Helping Your Non-Verbal Child With Autism

Helping families communicate with their children who have Autism and are partly or fully non-verbal.

Sat, Feb 16, 2019

Hi there! My name is Courtney and I’m a pediatric speech-language pathologist (SLP). I absolutely love my job and helping children find their voice. In my short, but busy almost three years of being an SLP, I have had the pleasure of working with children with all different types of profiles, strengths, and needs. Why am I writing a blog about children with Autism Spectrum Disorder (ASD) you might ask? Because one of my absolute favorite diagnoses to work with is this population. Children with Autism are fascinating and amazing to me. I love seeing how their minds work and finding individualized methods that will help them progress. The thing is, no one person with Autism is the same as the next. It’s all about cracking into how they see the world and finding what works for them. And boy, when they break the commonly thought of ASD characteristics with examples such as hugging you and telling you they love you, or asking if you are okay when you are sad or sick, it is truly an amazing thing to experience, and it is possible!

So what exactly am I trying to help you with today? I want to help families communicate with their children who have Autism and are partly or fully non-verbal. If you are wondering how to communicate more easily with your child or how to help them be less frustrated and subsequently demonstrate decreased behavioral challenges than this article is for you! Maybe you are hoping someday your child will be fully verbal, or you hope that they will be social and have friends. These are all very common questions and concerns that I want to help you navigate!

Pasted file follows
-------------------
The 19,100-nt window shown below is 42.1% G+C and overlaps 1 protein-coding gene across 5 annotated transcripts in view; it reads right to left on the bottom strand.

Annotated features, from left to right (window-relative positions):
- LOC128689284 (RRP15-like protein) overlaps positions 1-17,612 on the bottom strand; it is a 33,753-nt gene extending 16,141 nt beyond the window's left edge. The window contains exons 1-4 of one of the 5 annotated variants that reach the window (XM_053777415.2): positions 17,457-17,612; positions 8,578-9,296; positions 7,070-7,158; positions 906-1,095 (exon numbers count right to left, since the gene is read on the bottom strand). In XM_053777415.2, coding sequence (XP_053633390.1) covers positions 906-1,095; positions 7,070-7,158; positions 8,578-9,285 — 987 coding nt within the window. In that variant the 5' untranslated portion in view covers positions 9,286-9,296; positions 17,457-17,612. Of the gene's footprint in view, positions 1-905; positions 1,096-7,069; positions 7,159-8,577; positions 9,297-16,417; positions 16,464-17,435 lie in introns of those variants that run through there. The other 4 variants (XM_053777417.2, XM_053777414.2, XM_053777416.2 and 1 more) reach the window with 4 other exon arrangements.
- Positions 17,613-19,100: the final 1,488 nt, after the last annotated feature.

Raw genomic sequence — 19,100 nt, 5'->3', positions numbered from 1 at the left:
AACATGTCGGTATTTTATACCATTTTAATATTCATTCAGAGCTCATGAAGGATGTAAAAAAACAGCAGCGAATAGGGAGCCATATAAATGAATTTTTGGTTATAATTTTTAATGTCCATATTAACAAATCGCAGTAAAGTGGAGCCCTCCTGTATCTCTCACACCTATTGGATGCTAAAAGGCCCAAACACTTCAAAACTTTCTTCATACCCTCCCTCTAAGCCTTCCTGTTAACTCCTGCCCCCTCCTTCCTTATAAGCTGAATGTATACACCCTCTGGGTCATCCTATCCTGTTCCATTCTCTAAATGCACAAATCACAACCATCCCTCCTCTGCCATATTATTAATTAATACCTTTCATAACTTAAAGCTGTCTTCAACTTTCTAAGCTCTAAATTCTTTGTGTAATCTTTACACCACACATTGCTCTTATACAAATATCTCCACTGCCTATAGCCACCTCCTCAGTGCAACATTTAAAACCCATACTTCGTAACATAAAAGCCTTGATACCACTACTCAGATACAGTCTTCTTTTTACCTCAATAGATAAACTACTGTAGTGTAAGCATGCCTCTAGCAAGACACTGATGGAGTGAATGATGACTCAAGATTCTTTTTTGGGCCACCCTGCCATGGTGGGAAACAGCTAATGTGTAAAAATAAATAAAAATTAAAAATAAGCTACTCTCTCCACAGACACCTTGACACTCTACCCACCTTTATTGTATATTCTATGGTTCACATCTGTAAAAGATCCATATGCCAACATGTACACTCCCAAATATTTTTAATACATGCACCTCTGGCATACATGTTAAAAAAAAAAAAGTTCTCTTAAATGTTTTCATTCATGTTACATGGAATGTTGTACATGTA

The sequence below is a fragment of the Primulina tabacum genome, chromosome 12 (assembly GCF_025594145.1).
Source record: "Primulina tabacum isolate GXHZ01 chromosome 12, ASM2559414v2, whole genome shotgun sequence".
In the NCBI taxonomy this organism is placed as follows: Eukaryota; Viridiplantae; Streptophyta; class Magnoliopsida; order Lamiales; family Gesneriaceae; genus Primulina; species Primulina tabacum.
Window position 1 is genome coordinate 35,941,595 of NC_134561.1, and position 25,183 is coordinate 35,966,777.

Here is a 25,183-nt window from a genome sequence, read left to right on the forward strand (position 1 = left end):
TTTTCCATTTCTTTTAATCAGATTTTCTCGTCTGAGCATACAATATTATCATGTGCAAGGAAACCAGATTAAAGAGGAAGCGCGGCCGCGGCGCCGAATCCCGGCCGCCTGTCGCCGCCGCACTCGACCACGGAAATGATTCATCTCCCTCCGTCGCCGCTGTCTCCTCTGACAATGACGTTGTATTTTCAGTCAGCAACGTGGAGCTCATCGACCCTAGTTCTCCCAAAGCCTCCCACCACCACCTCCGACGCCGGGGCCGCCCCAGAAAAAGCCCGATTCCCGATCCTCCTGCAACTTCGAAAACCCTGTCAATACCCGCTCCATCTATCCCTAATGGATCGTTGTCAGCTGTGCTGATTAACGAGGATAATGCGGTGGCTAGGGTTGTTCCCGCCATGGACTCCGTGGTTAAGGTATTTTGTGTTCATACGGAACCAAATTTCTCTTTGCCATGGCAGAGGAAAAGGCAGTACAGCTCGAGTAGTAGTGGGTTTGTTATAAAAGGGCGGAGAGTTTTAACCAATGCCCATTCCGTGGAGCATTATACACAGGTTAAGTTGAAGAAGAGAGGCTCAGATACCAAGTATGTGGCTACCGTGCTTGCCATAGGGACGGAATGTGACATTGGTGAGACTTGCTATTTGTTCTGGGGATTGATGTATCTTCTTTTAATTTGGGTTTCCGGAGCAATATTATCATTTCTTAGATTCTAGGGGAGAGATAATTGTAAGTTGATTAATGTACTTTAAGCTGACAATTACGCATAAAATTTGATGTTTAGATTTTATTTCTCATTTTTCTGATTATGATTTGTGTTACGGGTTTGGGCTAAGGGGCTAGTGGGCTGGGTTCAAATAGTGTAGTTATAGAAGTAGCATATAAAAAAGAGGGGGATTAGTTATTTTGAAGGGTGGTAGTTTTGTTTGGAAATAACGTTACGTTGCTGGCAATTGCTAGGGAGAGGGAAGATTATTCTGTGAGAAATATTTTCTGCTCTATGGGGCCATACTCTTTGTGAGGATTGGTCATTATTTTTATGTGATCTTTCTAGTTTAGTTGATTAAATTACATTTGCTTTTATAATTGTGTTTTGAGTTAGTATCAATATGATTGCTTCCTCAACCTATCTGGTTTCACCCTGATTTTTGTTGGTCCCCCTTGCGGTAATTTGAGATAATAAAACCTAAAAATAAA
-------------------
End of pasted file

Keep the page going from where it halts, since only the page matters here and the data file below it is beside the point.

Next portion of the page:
The following are ways to help support your child:

  1. First and foremost, if you have not done so already, have your child evaluated by a speech-language pathologist and find out if they are appropriate and could benefit from speech and language therapy. I’d recommend asking your child’s pediatrician to refer you to a speech-language pathologist that they recommend or a simple Google search for SLP’s in your area can help get the process started. It might also be beneficial to ask your child’s school to complete a speech and language evaluation to determine if he / she can benefit in the school setting.

  2. It is likely that your child may benefit from speech and language therapy in school and/or privately. Once your child is working with a therapist, talk to your therapist about implementing Alternative and Augmentative Communication(AAC) and whether or not that would be appropriate for your child. As speech and language pathologists, our first goal is to develop a way for your child to effectively communicate. This means that if they are non-verbal and not able to speak in words, we need to find an alternative method for them to express their wants, needs, etc. That is exactly what AAC is. It’s an alternative method for people to communicate. For some, this includes pointing to picture icons to show you what they want, for others they may use a device such as an iPad to select icons that speak what they would like to communicate. AAC is not necessarily permanent and it does not mean that your child will never develop verbal skills. Ideally, AAC and verbal therapy will be worked on in conjunction and frequently the use of AAC can actually help increase children’s verbal skills.